dismissal

[dis-mis-uh l]
See more synonyms for dismissal on Thesaurus.com
Also dis·mis·sion [dis-mish-uh n] /dɪsˈmɪʃ ən/.

Origin of dismissal

First recorded in 1800–10; dismiss + -al2
Related formsnon·dis·mis·sal, nounpre·dis·miss·al, nounre·dis·miss·al, noun
Dictionary.com Unabridged Based on the Random House Unabridged Dictionary, © Random House, Inc. 2018


Examples from the Web for dismissal

Contemporary Examples of dismissal

Historical Examples of dismissal

  • His dismissal from the staff was a wise move, tempered by unexpected clemency.

    Thoroughbreds

    W. A. Fraser

  • "There—if it's correct, that's all," she told him in a tone of dismissal, and waited openly for him to go.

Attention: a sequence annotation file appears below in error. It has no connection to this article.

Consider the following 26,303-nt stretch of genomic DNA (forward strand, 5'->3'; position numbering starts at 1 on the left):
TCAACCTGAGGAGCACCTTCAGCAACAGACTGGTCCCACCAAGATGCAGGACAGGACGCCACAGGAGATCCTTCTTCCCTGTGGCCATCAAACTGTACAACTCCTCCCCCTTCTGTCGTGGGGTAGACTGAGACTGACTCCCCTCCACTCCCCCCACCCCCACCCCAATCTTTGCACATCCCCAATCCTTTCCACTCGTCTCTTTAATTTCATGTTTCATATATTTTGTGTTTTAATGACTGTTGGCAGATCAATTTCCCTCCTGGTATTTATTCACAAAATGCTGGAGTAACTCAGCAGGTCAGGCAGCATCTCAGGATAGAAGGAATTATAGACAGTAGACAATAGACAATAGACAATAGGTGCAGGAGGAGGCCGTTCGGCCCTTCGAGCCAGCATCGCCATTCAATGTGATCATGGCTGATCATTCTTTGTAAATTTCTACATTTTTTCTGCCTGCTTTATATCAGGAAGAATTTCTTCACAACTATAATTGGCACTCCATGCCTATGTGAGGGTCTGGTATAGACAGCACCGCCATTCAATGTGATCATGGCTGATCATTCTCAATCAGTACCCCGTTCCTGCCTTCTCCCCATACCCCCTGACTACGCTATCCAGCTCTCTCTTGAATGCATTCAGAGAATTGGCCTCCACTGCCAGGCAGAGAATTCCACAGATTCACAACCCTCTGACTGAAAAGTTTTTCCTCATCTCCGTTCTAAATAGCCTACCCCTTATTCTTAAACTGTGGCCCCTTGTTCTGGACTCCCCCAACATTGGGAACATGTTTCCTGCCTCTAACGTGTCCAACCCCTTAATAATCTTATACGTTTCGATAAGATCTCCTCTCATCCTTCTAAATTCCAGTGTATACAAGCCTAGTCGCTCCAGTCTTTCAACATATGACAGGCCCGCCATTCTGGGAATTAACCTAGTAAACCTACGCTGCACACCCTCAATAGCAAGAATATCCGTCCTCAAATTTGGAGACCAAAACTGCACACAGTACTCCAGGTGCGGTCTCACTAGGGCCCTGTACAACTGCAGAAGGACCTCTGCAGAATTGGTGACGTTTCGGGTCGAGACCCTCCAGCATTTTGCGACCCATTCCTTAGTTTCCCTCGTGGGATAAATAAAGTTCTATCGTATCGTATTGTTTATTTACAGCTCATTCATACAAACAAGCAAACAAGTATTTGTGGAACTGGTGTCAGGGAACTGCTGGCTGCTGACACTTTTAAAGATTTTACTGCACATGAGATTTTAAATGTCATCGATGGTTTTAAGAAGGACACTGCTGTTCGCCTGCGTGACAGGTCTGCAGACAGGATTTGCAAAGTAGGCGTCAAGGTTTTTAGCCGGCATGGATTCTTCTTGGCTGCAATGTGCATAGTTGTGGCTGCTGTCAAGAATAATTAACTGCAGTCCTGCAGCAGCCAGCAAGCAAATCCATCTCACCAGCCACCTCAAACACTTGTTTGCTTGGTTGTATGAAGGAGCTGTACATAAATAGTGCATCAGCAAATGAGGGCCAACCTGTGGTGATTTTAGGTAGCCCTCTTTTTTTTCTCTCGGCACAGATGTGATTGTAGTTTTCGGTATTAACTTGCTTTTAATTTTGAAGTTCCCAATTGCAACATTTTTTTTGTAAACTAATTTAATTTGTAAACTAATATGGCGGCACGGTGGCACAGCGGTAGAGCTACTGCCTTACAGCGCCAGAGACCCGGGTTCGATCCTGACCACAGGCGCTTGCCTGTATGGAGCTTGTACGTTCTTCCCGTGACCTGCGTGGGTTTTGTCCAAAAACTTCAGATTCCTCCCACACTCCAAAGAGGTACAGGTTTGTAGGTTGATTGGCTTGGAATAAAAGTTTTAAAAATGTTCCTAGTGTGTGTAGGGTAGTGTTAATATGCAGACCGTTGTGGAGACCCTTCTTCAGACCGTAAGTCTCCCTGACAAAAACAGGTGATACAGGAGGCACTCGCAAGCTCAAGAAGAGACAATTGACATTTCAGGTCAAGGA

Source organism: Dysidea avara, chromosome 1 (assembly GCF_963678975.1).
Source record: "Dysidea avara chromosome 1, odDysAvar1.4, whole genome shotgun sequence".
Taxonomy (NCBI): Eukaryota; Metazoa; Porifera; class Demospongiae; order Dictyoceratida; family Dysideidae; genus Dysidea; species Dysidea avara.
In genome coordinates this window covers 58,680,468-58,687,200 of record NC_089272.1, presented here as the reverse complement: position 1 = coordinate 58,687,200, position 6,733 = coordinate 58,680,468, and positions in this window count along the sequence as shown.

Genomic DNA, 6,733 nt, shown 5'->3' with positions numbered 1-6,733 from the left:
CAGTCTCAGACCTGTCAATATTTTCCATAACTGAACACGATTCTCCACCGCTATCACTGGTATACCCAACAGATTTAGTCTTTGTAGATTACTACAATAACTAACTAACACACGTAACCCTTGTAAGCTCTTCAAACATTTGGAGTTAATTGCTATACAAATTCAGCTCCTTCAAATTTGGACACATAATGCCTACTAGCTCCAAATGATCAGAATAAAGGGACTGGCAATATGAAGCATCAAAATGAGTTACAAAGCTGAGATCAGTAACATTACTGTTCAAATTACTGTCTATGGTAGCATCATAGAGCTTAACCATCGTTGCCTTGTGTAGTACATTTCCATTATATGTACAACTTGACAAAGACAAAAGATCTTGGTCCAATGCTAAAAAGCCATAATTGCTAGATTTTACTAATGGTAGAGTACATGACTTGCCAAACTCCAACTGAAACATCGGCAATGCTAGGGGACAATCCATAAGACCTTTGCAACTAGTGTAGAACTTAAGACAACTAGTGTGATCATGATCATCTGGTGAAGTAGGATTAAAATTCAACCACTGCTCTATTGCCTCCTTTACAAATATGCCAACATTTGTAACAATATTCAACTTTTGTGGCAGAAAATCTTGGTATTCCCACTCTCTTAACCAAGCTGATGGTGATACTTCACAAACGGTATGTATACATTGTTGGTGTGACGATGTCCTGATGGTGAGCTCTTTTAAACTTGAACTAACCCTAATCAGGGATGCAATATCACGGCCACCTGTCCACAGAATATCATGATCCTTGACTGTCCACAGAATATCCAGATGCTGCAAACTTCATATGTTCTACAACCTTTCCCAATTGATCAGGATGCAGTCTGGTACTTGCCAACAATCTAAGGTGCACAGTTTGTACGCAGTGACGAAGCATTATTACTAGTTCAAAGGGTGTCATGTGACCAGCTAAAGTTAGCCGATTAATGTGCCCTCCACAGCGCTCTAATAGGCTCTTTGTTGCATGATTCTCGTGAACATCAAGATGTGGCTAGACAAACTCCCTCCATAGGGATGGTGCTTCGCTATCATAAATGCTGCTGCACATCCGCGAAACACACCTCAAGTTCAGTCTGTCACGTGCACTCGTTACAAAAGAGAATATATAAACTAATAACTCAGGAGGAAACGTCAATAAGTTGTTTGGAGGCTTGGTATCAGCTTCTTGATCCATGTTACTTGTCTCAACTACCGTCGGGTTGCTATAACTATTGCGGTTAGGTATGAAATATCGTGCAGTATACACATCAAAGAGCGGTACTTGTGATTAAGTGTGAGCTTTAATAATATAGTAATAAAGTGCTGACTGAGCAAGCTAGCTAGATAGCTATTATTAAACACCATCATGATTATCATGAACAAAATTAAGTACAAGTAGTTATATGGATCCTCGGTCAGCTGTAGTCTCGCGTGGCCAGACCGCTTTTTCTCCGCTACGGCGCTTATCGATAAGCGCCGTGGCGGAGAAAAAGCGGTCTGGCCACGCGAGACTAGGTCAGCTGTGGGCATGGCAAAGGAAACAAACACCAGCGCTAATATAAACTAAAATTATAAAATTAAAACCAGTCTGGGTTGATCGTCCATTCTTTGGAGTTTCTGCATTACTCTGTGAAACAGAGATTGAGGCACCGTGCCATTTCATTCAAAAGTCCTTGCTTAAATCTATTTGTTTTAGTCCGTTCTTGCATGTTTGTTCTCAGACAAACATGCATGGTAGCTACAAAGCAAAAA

Good Indian

    B. M. Bower

  • His dismissal of himself from his description, was hardly less remarkable.

    Little Dorrit

    Charles Dickens

  • For the third time he looked up at her, and there was dismissal in his glance.

  • She moved her head slowly, a sign of assent, also of dismissal.

    The Avenger

    E. Phillips Oppenheim


British Dictionary definitions for dismissal

dismissal

noun
  1. an official notice of discharge from employment or service
  2. the act of dismissing or the condition of being dismissed
Collins English Dictionary - Complete & Unabridged 2012 Digital Edition © William Collins Sons & Co. Ltd. 1979, 1986 © HarperCollins Publishers 1998, 2000, 2003, 2005, 2006, 2007, 2009, 2012

Word Origin and History for dismissal
n.

1806, formed on model of refusal, etc., from dismiss + -al (2); replacing earlier dismission (1540s).

Online Etymology Dictionary, © 2010 Douglas Harper